Open Government | Iowa Public Information Board
Editor’s Note: This is a monthly column prepared by the Iowa Public Information Board to update Iowans on the IPIB’s activities and provide information on some of the issues routinely addressed by the board.
What steps should a private citizen take at a meeting of a governmental body when it is suggested that the body go into closed session, possibly for reasons not legal under Chapter 21 or other sections of the Iowa Code?
Although Chapter 21 does not directly answer this question, these steps seem reasonable:
1. The government body is required to state the reason for going into closed session before the vote. If they do not, or you disagree with them, you should seek an opportunity to voice your concern. Although you may not be assured access to the floor, you might state: “I’d appreciate it if you would specify exactly which exemption is being used to close the meeting. I question your legal grounds for closing the session.”
2. If given the opportunity, explain why you feel the meeting should remain open and which requirements of closing may not have been met by the public body. Ask that the minutes include your request for the reason for the closed session.
3. If the meeting is closed, and you remain concerned that it was closed illegally, you can contact the Iowa Public Information Board (IPIB). The IPIB can assist with informally resolving the situation, or you can file a formal complaint. You can also ask the county attorney to look into the matter or retain a private attorney to pursue other legal options. You need to show that the public body is covered by the open meetings law and that a closed meeting was held. The public agency must then demonstrate compliance with the law.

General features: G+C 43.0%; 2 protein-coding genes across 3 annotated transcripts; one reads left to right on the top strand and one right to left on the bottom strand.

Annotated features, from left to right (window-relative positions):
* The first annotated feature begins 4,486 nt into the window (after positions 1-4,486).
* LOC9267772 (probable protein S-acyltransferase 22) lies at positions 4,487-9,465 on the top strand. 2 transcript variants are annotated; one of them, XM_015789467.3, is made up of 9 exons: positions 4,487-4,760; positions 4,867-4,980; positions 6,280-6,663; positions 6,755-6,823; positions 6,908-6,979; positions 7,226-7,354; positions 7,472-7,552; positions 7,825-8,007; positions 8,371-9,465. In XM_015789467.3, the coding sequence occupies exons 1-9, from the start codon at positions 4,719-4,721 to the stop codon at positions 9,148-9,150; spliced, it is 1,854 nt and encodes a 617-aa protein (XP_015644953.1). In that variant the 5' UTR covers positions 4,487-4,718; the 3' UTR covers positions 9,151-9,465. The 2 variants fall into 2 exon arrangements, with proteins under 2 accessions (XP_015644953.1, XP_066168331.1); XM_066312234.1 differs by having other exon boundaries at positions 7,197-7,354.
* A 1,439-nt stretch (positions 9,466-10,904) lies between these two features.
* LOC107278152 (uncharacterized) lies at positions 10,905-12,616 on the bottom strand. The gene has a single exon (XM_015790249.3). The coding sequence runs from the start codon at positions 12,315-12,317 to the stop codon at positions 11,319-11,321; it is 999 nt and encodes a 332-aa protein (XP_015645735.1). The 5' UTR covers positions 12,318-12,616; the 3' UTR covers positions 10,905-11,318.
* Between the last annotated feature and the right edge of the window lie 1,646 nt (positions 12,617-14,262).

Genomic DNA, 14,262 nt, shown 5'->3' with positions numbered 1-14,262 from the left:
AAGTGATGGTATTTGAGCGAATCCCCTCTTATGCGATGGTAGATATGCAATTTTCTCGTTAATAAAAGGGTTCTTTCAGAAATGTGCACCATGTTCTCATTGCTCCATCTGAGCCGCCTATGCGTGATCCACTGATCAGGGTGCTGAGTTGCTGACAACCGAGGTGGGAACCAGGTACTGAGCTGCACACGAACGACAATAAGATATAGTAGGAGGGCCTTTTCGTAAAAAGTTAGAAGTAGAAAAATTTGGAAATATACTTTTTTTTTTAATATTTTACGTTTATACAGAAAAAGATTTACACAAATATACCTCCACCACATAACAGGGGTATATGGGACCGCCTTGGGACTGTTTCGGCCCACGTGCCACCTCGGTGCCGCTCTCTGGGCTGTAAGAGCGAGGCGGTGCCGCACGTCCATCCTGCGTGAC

The IPIB staff can review the legality of a governmental action, attempt to resolve disputes, and act to enforce the law. The IPIB is available at (515) 725-1781 or by email at firstname.lastname@example.org. The website is www.ipib.iowa.gov.
Who can contact the IPIB and how long does it take?
Any person can contact the IPIB for assistance by telephone (515-725-1781), by email, or on the website. In 2016, 875 identifiable people contacted the IPIB. Of these, 44 percent were private citizens, 43 percent were government officials or employees, and 13 percent were members of the media.
In the month of December 2016, 68 percent of the incoming contacts were resolved the same day, 15 percent were resolved in one to five days, and 17 percent were resolved in six or more days.